The U.S. dollar continued to suffer from mounting expectations the Federal Reserve will not increase interest rates in its meeting this month or the next one, with investors selling the greenback for higher yielding assets like oil and metals futures which benefited from the weakness of the dollar.
The dollar index last traded at 94.00, up barely 0.02% on the day and not far from an eight-month trough high yesterday at 93.74. The dollar made further inroads against Japan's yen however, rising 0.36% to trade at 108.33, while the euro inched up 0.05% versus its U.S. partner to hover around 1.1412.
Oil prices on the other hand stood tall near multi-month highs hit yesterday, as investors keep the hope of a deal later this month to cap global production volumes in order to ease the persistent supply glut and buoy prices, despite Iran's disagreement of the proposed deal.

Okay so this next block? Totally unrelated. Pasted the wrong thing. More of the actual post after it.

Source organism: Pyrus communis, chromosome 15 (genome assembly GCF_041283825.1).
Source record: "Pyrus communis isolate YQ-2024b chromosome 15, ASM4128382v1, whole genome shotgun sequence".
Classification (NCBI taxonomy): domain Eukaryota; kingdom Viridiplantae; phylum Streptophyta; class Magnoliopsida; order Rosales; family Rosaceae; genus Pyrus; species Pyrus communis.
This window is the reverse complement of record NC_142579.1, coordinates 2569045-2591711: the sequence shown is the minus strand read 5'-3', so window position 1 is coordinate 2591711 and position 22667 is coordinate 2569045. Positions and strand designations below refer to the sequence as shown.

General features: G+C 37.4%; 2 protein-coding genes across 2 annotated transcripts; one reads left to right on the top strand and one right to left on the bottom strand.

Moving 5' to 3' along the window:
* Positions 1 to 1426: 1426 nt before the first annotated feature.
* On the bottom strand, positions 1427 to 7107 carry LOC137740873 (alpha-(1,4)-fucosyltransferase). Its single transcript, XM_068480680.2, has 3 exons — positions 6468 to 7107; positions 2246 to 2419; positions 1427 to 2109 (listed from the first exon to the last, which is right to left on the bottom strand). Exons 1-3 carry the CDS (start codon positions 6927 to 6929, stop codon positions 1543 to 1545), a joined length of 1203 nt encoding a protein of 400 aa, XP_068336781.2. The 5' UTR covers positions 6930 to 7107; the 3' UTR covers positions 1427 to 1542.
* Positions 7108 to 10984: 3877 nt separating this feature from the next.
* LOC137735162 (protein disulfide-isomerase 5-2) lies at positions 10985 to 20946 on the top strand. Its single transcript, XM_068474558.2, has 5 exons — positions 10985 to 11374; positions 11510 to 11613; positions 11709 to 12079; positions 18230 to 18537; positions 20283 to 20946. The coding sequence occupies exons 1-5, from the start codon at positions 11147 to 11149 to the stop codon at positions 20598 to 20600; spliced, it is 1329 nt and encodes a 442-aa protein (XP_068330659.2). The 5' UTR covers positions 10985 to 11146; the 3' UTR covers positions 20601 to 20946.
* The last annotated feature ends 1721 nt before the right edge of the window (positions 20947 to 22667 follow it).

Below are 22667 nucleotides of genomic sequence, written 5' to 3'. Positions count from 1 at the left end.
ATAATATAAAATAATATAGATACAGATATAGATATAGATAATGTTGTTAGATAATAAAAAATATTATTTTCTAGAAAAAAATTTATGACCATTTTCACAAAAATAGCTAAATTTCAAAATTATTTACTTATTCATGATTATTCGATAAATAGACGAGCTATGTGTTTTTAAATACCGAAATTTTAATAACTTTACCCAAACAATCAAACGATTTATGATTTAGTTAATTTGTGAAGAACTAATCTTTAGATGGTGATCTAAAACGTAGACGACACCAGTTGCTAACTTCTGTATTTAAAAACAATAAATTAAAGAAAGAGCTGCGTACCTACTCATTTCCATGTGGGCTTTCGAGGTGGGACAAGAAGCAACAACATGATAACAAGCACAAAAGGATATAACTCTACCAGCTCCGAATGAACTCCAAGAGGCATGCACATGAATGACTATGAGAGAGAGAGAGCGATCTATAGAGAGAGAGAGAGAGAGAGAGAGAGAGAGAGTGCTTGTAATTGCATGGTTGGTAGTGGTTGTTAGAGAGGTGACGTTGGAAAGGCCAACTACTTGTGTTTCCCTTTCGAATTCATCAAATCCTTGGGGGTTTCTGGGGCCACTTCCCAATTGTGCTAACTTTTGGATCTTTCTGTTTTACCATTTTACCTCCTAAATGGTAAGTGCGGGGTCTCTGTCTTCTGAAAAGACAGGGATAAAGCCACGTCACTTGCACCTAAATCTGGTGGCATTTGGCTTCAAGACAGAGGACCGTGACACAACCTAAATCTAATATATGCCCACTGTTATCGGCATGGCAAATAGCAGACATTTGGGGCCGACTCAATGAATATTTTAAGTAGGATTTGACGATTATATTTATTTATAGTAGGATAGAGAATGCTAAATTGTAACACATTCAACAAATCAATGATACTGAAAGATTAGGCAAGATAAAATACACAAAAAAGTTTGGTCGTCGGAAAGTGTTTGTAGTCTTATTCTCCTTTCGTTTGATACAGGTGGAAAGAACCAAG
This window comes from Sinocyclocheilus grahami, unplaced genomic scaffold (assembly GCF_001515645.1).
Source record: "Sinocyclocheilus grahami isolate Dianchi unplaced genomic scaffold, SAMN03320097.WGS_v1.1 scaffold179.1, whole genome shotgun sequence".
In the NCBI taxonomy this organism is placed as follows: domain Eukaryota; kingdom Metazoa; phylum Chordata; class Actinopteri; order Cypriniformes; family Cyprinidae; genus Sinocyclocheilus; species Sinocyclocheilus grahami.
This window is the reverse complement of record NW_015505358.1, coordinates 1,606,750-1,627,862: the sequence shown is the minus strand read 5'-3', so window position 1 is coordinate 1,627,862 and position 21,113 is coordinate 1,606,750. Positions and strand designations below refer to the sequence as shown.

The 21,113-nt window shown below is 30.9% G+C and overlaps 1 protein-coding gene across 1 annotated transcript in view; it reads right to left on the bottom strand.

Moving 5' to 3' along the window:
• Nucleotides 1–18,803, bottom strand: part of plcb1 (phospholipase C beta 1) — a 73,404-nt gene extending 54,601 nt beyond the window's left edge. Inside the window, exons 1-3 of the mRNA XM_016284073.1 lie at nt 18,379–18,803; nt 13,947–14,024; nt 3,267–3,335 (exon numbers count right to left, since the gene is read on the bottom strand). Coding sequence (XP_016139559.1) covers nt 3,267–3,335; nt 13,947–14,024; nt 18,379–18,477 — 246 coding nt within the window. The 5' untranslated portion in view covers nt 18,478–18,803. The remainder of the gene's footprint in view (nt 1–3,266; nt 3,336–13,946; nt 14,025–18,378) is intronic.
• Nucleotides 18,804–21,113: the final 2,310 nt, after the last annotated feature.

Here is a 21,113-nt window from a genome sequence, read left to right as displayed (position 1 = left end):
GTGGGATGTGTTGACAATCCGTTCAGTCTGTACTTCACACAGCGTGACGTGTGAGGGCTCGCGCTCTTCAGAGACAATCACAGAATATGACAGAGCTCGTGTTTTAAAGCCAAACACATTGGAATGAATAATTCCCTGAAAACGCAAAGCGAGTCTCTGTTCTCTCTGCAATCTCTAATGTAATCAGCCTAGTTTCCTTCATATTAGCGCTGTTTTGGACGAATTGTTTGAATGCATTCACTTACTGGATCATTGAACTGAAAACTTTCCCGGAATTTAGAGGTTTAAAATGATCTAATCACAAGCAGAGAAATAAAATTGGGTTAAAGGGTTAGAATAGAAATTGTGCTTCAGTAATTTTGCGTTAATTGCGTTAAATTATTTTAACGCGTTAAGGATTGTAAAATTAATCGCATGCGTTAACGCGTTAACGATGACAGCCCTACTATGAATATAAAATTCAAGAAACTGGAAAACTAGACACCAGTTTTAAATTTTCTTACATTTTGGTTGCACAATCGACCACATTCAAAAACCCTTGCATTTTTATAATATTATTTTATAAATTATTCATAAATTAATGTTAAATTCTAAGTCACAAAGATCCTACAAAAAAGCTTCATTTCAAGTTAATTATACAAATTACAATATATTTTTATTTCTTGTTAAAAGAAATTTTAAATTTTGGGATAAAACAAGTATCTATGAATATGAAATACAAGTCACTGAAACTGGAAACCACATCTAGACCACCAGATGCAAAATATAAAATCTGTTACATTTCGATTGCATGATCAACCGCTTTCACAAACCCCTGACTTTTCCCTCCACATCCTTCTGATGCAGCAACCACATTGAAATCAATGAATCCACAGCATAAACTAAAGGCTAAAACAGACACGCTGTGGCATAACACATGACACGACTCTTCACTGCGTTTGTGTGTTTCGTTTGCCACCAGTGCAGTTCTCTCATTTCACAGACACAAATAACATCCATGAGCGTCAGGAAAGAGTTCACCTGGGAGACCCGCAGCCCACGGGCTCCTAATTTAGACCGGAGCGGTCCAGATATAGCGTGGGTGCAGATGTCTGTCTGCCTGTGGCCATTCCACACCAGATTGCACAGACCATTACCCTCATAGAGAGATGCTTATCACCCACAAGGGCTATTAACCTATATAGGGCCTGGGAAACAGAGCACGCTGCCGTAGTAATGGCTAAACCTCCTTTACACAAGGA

Brent crude futures last traded at $42.74 a barrel, down nine cents on the day, or 0.21%, near a multi-month high at $43.00, while U.S. crude futures gave up ten cents, or 0.17% to hover around $40.29 a barrel, firming above the important level of $40.
Investors wait for later data today, with Britain's CPI for March expected to pop up 0.3% y/y, same as February, which would be largely positive news for the royal currency.
From the U.S., import prices for March as well are expected to have jumped 1.0% m/m, compared to February's 0.3% dip, which would indicate higher inflation rates in the first quarter, helping the dollar.